• Very sobering information about the waste in our country. Working in retail, I see the amount of perfectly good stuff being thrown in the dumpster. It’s a travesty. I am more committed then ever to do my little part to reduce the waste. Thanks for the tips as well!

  • I love this! The less we use, the less we waste! I am going to have to try a safety razor. Never even considered it and I am pretty green! Also, I’d love to chat about maybe doing a collaborative post one of these days. xo, Jess

  • Love all your suggestions! I feel like a rock star, we do many of them already 🙂 When you make a point of noticing what you are putting in the trash can, it really can be eye-opening. A few years ago I really started to think about it when I was grocery shopping and it’s amazing to me how much comes unnecessarily wrapped in plastic. Awareness is the first step.

    • Yes when shopping I get a bit irritated by the excess packaging but there’s not much I can do about that at the moment. Thanks for reading 🙂

  • Out of convenience people choose paper over reusable but it comes at a cost to our environment. Thanks for pointing that out. Also, watch what scraps you give to Fido as people food is really not meant for canine consumption.

  • These are great suggestions! We implement almost all of these. I still make a concession and use paper plates almost every day- for one meal. We have a family of 10 and even with using paper plates for one meal, we still run the dishwasher 1-2 times a day, and wash a lot by hand. Oy! But I’ve loved going to cloth napkins and wipes and buying in bulk. Saves money and time!

  • Excellent tips and suggestions. I, for one, always look for ways to reduce our waste, and reuse what I can. Your post actually gives me some great ideas! 😊👍🏻

  • The napkins idea is great. My husband uses napkins and paper towels like it’s his job. I think the paper towels will be harder for him but we can certainly cut back on napkin usage this way. Thanks!

  • Great work on this post. I like the economic and the green argument. We use cloth napkins with silver napkin rings because they are more elegant. Thanks for the reminder that less is more.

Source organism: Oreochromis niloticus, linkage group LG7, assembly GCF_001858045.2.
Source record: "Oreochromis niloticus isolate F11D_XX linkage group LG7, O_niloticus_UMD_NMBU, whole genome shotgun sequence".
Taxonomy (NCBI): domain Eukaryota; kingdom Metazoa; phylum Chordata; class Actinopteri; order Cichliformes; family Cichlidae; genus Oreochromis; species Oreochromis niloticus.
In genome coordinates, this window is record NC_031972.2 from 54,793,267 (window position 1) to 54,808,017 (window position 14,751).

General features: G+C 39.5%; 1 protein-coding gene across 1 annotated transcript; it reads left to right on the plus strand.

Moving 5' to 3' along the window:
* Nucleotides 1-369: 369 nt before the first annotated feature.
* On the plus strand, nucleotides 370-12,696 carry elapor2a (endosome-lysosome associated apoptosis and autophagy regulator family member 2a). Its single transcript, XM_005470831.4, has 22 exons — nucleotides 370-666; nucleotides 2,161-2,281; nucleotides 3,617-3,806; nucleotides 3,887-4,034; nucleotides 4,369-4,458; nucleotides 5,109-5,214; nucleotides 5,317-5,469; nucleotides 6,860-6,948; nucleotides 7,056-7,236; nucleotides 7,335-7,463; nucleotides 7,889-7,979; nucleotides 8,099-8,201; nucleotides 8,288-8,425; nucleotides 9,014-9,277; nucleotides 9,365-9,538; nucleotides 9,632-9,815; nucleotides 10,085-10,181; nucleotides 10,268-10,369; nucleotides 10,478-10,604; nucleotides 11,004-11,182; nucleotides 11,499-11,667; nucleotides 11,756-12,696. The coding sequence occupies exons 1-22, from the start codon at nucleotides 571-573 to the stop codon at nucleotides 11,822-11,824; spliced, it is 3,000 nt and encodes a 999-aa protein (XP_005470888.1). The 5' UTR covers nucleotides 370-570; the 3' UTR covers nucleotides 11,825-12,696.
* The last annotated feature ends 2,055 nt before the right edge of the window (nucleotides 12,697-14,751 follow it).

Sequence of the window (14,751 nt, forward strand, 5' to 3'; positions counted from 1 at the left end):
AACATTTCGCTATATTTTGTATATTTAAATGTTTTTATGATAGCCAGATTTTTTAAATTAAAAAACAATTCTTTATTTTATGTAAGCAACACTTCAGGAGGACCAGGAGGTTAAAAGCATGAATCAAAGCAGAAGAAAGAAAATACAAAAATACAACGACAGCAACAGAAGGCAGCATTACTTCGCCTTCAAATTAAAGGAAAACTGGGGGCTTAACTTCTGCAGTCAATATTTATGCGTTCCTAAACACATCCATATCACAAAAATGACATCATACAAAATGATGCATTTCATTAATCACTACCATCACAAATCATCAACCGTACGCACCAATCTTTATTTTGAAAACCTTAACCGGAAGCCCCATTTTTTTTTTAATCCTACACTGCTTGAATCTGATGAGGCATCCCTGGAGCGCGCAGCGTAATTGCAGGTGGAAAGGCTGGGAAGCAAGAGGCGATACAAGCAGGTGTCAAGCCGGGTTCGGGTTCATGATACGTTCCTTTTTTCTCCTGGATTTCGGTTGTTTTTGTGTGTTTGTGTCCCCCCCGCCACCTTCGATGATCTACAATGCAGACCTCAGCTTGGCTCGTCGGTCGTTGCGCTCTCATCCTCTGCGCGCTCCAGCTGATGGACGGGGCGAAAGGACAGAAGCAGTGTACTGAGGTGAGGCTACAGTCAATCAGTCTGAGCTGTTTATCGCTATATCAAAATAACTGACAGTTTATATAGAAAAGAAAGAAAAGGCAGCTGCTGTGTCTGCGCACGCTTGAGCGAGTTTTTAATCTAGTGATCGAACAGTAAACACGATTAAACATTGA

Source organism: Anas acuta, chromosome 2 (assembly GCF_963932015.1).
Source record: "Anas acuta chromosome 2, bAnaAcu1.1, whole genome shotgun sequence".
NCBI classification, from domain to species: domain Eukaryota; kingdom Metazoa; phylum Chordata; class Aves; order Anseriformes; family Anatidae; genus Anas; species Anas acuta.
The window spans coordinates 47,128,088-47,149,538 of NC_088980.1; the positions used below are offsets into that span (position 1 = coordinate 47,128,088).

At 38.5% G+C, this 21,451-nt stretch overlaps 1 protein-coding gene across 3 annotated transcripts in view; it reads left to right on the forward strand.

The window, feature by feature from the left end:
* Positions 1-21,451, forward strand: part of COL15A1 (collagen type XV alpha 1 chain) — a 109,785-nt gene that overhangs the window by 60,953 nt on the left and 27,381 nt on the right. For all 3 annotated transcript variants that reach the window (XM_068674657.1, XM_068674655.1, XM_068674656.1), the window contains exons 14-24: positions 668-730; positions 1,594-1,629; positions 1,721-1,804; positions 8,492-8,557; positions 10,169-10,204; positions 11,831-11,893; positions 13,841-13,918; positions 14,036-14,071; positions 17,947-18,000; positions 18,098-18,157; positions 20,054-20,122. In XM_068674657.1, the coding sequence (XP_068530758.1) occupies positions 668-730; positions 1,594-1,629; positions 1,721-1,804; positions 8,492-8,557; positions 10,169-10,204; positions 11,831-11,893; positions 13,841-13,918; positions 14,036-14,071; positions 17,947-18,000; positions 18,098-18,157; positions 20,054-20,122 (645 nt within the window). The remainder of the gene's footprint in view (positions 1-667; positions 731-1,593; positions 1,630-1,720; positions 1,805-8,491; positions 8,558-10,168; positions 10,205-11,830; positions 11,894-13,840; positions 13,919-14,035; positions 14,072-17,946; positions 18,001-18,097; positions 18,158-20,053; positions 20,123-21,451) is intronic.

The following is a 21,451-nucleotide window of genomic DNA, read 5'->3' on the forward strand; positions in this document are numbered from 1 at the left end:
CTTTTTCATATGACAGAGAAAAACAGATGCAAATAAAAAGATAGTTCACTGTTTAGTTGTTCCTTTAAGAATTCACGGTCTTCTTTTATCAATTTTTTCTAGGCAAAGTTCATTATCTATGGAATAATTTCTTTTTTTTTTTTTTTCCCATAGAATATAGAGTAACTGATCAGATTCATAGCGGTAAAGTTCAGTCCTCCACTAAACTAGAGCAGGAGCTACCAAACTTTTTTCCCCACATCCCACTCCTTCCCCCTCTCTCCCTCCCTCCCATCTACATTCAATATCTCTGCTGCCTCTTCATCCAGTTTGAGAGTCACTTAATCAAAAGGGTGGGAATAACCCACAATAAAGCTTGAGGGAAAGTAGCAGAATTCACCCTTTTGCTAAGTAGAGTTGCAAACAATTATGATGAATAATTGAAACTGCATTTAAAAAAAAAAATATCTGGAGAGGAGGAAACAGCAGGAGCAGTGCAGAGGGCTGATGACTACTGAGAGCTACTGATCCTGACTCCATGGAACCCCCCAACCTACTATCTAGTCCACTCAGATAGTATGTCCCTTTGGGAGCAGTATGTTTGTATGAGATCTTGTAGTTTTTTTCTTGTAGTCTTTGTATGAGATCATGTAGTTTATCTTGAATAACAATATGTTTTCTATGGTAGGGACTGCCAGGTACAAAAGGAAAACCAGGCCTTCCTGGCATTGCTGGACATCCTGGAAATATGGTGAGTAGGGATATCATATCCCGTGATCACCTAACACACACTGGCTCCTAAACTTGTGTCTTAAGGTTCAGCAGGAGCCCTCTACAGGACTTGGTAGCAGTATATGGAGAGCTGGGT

• I love this!We were on a vacation once and I remember thinking that the staff must think us Americans are so wasteful and thoughtless with our trash! We try really hard to be conscience of our waste. Great post! And I am definitely looking into that safety razor. It looks a bit intimidating!

  • Great tips! We used cloth diapers and cloth wipes with our kids instead of disposables. Better for the environment and better for their little tushies. And I carry a stainless steel or glass water bottle around with me everywhere. Sometimes we use napkins/paper towels, but for the most part we use wash cloths for kitchen spills as well.

  • I just passed our trash and recycle bins overflowing in the kitchen is a very timely and sobering reminder for me. Thank you for that! And that safety razor looks amazing!

  • The razor idea is something I need to look into. We are already doing most thanks to my husband being very eco-conscious. We cloth diapered when the babies were little and any leftover flats are now cleaning rags which have lasted almost 10 years. We definitely buy in bulk which has reduced our trash and recycling. If you haven’t heard of UNFI check them out. You can join buying clubs and get things like 25 pounds of dried beans. We have garbanzo and black plus oats and lentils stored in large bins. Even get our organic peanut butter in 5-pound tubs. The one thing I am focussed on right now is limiting food waste. If we buy fresh produce we need to eat it.

  • I gave up paper towels about 15 years ago and when I tell people I don’t use them they are shocked. They can’t understand how I live without them. I don’t find it as dramatic as other people do.

  • These are great tips. I was just talking to my husband about wanting to start reducing our waste. I will have him read this. Thanks!

  • I do pretty well with using my dishes often, but the rags instead of paper towels is a good idea. I could get better at doing that! Thank you for the tips and motivation.